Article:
10 Inexpensive Ways To Spruce Up Your Rental Or Rehab Property

Written by Jordan on . Posted in Blog

By: Bill Bronchick

It’s easy to fix up your properties if you have unlimited cash. However, you need to keep your repairs to a Related Information: “Flipping Properties Course” minimum to stay profitable. You also need to keep your properties in good shape to attract tenants or buyers. There are the basic improvements, such as carpet and paint, but these can still costs thousands of dollars. The following are some inexpensive ways to improve your properties with very little cash.

#1) New Electrical Switch Plates

This is such a minor, yet overlooked improvement. Most rental owners and rehabbers paint a unit and leave the old, ugly switch plates. Even worse, some even paint over them.

New switch plates cost about 50 cents each. You can replace the entire house with new switch plates for about $20. For the foyer, living room and other obvious areas, spring for nice brass plates. They run about $5 each – not much for added class.

#2) New or Improved Doors

Another overlooked, yet cheap replacement item is doors. If you have ugly brown doors, replace them with nice white doors (you can paint them, but unless you have a spray gun it will take you three coats by hand).

The basic hollow-core door is about $20. It comes pre-primed and pre-hung. For about $10 more, you can buy stylish six-panel doors. If you are doing a rehab, the extra $10 per door is well worth-it. For rentals, consider at least changing the downstairs doors.

#3) New Door Handles

In addition to changing doors, consider changing the handles. An old door handle (especially with crusted paint on it) looks drab. For about $10, you can replace them with new brass finished handles. Replace the guest bathroom and bedroom door handles with the fancy “S” handles (about $20 each).

#4) Paint/Replace Trim

If the entire interior of the house does not need a paint job, consider painting the trim. New, modern custom homes typically come with beige or off-white walls and bright-white trim. Use a semi-gloss bright white on all the trim in your houses.

If the floor trim is worn, cracked or just plain ugly, replace it! Home Depot carries a new foam trim that is pre-painted in several finishes and costs less than 50 cents per linear foot. Create a great first impression by adding crown molding in the entry way and living room.

#5) New Front Door

You only get one chance to make a first impression. A cheap front door makes a house look cheap. An old front door makes a house look old. If you have nice heavy door, paint it a bold color using a high-gloss paint. If your front door is old, consider replacing it with a new, stylish door. For about $125, you can buy a very nice door.

#6) Tile Foyer Entry

After the front door, your next first impression is the foyer area. Most rental property foyers are graced with linoleum floors. Consider a nice 12″ Mexican tile. An 8′ x 8′ area should cost about $100 in materials.

#7) New Shower Curtains

It amazes me that many landlords and sellers show properties with either no shower curtain or any ugly old shower curtain in the bathroom. Don’t be cheap – drop $40 and buy a nice new rod and fancy curtain.

#8) Paint Kitchen Cabinets

Replacing kitchen cabinets is expensive, but painting them is cheap. If you have old 1970′s style wooden cabinets in a lovely dark brown shade, paint them. Use a semi-gloss white and finish them with colorful plastic knobs. No need to paint the inside of them (unless you own a spray gun), since you are only trying to make an impression.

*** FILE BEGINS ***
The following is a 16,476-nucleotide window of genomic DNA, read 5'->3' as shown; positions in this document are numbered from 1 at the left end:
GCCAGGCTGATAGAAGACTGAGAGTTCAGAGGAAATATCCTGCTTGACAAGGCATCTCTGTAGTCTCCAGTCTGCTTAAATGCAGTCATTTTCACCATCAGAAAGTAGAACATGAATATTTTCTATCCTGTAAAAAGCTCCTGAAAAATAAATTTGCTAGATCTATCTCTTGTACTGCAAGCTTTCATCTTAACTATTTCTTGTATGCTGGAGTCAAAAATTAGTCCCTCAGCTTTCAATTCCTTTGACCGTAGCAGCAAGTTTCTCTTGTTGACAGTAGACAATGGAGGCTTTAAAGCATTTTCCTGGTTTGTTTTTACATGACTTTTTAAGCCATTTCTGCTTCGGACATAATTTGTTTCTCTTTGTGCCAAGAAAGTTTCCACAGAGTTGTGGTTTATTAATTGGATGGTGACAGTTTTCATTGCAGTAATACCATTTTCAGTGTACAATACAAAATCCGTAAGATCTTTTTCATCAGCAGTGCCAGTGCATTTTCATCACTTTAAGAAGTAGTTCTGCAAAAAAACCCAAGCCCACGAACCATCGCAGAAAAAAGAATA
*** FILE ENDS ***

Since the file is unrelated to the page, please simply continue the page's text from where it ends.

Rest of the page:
Americans spend 99% of their time in the kitchen (when they are not watching TV). A fancy modern faucet looks great in the kitchen. They can run as much as $150, but not to worry – most retailers (Home Depot, Home Base, etc) often run clearance sales on overstocked and discontinued models. I have found nice Delta and Price Pfister faucets for about $60 on sale.

#9) Add Window Shutters

If you have ugly aluminum framed windows, consider adding wooden shutters outside. They come pre-primed at most hardware retailers and are easy to install. Paint them an offset color from the outside of the house – (e.g., if the house is dark, paint the shutters white. If the house is light, paint them green, blue, etc.).

#10) Add a Nice Mailbox

Everyone on the block has the same black mailbox. Stand out. Be bold. For about $35 you can buy a nice colorful mailbox. For about $60 more, you can buy a nice wooden post for it. People notice these things….and they like them!

Bill Bronchick

William Bronchick, CEO of Legalwiz Publications, is a Nationally-known attorney, author, entrepreneur and speaker. Mr. Bronchick has been practicing law and real estate since 1990, having been involved in over 600 transactions. He has appeared as a guest on numerous radio and television talk shows including CNBC Power Lunch. He has been featured in Who’s Who in American Business, Money Magazine, the Los Angeles Times and the Denver Business Journal. William Bronchick has served as President of the Colorado Association of Real Estate Investors since 1996.

Don’t Make Long-Term Decisions Based on Short-Term Problems

Written by Jordan on . Posted in Blog

By: Chris Miller

I have seen countless investors, countries, and even major corporations make permanent, long-term decisions based on short term problems.  My investors are well aware that real estate works best when it is held for five to ten years, or perhaps longer.  Such an investment needs to be made based on long-term trends; not “fads.”

Mistake One  – Cutting Necessary Costs to Save Money

An excellent example is a company that, in an effort to cut costs, fires a majority of its’ salespeople.  Less salespeople equals less sales, and severe financial hardship follows.  This may seem like an extreme example, but I’ve seen it happen twice!